• Cash equity injections at origination. Are loans properly margined at origination and consistent with bank policy?
    • Length of amortization trends. Are amortizations being extended to sidestep underwriting standards?
    • Length of interest only periods and changes since origination. Is interest being capitalized to delay recognition of risk and problem loans?
    • Multiple renewals. Are loans being renewed to delay recognition of risk?
    • Budget overages. Were financing needs underestimated at origination, is the project managed properly, and are payments by the financial institution managed appropriately?
    • Projects are not on schedule. Are construction projects underperforming or not performing?
    • Trends in policy exceptions. Are exceptions approved, are exceptions increasing, and are exceptions concentrated by region or loan officer?

    The question is why? Trends that identify increasing or excessive risk indicate the need to further assess and mitigate risk in portfolios, individual loans, projects, or lending personnel.

  • Market analysis
    Institutions should perform market analysis when entering new markets, changing or expanding lending strategies, or expanding in existing markets to assess market conditions. In the example, ABC Bank plans to add CRE lending, specifically CLD loans, to its loan book. The decision to do so is based on observed growth in the market and anecdotal information. This approach does not inform the board of directors and management regarding the viability of a CRE growth strategy and is not a sufficient resource. An effective approach to conducting market analysis should include published research data, real estate appraisers and agents, information maintained by the property taxing authority, local contractors, builders, investors, and community development groups.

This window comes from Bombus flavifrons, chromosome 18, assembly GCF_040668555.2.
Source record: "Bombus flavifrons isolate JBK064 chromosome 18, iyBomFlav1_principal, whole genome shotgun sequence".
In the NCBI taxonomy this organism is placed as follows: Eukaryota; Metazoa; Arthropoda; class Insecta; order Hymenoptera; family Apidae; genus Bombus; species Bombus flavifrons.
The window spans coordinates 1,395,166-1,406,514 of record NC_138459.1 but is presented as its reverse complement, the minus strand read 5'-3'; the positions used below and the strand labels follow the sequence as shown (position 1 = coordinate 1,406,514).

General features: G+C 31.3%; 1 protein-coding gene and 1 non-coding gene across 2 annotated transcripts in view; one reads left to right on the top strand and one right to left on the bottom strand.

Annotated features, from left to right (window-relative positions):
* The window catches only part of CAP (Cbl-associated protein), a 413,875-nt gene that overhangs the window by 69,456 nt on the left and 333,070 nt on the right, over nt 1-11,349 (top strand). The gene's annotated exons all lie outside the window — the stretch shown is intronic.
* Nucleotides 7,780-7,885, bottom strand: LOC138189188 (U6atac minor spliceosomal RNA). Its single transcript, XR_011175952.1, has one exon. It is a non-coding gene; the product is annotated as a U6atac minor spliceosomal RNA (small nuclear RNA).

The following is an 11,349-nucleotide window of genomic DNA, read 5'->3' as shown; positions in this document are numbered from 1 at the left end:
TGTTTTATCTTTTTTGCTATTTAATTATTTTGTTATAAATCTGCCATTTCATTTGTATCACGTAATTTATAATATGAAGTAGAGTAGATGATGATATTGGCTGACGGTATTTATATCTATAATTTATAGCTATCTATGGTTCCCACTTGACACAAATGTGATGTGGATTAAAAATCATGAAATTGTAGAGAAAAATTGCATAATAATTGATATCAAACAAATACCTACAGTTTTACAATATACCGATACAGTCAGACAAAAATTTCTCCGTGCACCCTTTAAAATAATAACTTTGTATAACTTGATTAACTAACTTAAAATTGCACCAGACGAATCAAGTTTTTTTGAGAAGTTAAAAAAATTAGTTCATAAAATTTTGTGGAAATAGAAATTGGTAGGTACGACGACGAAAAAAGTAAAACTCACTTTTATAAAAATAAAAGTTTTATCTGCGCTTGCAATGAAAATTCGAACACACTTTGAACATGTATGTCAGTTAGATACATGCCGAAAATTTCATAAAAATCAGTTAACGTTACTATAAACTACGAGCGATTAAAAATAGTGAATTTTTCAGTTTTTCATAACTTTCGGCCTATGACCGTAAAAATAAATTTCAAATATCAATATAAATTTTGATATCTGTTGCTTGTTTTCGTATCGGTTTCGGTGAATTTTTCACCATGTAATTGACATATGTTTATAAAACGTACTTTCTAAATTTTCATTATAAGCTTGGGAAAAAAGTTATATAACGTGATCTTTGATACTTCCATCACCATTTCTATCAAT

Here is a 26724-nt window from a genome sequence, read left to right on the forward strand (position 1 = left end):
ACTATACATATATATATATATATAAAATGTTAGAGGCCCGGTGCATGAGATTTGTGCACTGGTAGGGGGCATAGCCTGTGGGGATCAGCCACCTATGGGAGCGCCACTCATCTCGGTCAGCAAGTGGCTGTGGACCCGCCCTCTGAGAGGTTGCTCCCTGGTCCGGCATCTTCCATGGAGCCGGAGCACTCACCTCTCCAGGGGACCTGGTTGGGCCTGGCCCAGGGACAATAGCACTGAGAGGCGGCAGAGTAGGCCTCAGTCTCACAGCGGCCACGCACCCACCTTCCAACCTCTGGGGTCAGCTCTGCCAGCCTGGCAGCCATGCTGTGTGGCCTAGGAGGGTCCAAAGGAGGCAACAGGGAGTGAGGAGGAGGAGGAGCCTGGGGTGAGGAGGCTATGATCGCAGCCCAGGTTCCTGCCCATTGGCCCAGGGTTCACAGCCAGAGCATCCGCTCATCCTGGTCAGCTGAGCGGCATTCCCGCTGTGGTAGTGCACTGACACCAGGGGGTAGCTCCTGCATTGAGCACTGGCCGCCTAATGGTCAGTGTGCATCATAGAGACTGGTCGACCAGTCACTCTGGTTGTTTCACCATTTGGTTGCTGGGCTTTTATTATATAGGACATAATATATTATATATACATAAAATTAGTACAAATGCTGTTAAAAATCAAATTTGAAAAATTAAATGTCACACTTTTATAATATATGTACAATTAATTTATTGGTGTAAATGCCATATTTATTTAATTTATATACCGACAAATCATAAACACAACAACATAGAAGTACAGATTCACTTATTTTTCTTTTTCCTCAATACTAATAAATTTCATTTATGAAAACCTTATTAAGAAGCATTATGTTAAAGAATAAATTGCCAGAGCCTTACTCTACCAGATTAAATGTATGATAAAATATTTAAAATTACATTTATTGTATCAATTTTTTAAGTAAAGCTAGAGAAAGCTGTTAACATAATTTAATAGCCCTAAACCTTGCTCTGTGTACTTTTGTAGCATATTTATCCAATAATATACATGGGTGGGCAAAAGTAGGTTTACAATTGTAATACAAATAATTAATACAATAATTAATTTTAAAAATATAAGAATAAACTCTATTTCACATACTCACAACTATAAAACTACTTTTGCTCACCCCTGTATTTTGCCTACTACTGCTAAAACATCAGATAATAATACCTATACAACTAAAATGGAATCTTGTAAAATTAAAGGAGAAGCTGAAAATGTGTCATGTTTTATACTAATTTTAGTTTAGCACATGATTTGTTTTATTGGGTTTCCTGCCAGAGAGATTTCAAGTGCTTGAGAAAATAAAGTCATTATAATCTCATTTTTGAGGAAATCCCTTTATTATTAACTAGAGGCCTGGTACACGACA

• Credit underwriting standards